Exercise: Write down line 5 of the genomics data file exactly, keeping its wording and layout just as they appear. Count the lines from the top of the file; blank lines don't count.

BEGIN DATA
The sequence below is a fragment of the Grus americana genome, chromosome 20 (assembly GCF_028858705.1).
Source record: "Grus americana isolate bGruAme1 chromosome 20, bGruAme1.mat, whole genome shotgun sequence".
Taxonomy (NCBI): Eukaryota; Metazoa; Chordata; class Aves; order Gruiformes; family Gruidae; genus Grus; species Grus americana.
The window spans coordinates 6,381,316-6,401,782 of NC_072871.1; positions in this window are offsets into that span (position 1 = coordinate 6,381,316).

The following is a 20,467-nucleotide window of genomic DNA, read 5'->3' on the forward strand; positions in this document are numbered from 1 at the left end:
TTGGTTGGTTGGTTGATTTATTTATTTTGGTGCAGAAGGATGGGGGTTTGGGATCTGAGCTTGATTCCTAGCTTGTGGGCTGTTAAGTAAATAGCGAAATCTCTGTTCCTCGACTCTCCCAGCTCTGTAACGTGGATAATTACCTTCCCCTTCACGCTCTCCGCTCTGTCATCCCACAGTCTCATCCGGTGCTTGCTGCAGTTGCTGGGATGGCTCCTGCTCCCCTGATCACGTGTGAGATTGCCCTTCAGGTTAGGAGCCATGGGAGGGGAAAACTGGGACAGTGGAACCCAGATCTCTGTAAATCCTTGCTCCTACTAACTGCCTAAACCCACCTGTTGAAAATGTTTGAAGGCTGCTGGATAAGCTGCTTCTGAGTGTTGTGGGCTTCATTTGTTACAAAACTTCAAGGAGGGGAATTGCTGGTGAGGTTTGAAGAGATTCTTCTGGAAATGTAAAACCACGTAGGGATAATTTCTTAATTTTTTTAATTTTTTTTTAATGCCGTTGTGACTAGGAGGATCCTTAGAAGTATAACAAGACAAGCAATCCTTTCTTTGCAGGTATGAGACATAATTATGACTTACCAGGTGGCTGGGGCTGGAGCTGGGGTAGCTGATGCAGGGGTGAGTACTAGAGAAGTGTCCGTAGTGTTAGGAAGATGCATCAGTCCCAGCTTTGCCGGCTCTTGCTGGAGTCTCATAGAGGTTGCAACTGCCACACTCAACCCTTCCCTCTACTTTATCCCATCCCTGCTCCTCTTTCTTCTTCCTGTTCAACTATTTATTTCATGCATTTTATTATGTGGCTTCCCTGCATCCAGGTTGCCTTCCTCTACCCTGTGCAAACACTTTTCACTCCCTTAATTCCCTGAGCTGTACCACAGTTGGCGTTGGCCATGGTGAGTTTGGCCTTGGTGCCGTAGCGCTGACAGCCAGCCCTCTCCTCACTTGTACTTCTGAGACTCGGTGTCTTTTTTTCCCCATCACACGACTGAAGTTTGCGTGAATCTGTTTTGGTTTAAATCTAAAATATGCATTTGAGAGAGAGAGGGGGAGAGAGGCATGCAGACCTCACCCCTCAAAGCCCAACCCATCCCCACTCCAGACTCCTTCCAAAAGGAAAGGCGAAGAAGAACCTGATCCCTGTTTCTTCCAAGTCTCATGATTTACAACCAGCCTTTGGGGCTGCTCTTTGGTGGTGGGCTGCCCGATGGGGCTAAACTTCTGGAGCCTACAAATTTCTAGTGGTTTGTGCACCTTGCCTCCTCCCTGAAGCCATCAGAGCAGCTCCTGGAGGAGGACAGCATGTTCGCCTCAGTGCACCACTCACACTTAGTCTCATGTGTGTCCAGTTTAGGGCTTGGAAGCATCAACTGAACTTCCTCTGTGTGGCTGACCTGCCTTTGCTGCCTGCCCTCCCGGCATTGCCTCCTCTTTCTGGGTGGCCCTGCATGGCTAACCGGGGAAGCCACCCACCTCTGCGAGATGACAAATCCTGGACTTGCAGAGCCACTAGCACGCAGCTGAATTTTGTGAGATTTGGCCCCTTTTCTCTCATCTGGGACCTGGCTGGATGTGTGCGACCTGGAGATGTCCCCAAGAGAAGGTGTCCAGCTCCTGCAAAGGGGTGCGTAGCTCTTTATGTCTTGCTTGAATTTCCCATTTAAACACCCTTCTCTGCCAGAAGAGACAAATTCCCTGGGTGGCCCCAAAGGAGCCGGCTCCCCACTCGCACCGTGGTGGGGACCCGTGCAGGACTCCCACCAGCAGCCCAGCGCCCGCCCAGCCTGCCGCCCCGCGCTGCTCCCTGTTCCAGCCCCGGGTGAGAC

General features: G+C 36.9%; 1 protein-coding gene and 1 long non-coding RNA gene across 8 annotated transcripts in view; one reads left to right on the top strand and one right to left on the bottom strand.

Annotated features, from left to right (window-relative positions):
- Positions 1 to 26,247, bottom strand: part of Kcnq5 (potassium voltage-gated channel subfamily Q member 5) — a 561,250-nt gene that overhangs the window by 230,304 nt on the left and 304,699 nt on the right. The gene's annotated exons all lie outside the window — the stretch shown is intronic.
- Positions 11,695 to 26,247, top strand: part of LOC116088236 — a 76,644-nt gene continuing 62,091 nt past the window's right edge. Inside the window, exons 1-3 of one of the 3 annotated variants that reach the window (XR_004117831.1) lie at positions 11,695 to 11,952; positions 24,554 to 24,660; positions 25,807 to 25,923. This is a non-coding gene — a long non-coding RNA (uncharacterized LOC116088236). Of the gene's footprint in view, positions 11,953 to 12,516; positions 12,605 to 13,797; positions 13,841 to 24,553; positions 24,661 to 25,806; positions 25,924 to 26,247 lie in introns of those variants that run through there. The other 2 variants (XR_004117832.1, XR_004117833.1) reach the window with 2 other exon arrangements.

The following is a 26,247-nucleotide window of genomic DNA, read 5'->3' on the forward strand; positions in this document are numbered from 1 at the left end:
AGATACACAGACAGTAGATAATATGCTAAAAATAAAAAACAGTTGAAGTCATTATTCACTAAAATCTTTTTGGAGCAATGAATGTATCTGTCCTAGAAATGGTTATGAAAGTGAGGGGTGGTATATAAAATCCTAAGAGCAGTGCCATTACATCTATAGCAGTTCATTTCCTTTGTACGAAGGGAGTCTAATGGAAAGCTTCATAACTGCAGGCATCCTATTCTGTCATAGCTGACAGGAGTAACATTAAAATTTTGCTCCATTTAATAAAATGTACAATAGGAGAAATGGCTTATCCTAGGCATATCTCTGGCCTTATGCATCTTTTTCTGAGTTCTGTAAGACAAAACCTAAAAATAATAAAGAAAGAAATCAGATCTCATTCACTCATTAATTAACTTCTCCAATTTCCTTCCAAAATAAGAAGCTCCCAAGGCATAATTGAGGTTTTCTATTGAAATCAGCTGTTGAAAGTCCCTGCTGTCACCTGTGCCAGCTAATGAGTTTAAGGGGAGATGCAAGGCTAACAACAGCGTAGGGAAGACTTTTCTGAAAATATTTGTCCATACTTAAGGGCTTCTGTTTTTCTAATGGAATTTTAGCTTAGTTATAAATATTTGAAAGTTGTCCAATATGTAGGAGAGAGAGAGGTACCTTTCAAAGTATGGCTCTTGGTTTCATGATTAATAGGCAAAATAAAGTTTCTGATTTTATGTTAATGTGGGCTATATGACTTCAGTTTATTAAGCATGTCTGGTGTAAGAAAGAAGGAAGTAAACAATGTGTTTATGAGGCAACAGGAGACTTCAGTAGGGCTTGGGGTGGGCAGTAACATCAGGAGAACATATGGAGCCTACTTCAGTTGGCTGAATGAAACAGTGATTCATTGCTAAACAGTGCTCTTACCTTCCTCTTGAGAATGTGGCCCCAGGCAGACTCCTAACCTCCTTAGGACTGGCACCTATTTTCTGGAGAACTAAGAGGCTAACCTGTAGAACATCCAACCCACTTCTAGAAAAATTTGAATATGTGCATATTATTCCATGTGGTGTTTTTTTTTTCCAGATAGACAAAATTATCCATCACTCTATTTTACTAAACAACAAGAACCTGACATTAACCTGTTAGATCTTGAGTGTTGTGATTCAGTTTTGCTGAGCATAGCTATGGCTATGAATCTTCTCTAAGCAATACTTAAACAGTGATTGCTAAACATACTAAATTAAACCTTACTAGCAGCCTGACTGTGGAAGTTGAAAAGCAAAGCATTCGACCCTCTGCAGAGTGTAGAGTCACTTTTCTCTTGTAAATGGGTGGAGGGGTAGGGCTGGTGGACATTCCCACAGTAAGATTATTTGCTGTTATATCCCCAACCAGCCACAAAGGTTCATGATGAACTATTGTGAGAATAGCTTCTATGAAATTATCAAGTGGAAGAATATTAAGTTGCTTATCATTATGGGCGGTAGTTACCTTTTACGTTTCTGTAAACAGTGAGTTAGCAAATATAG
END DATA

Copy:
The following is a 20,467-nucleotide window of genomic DNA, read 5'->3' on the forward strand; positions in this document are numbered from 1 at the left end: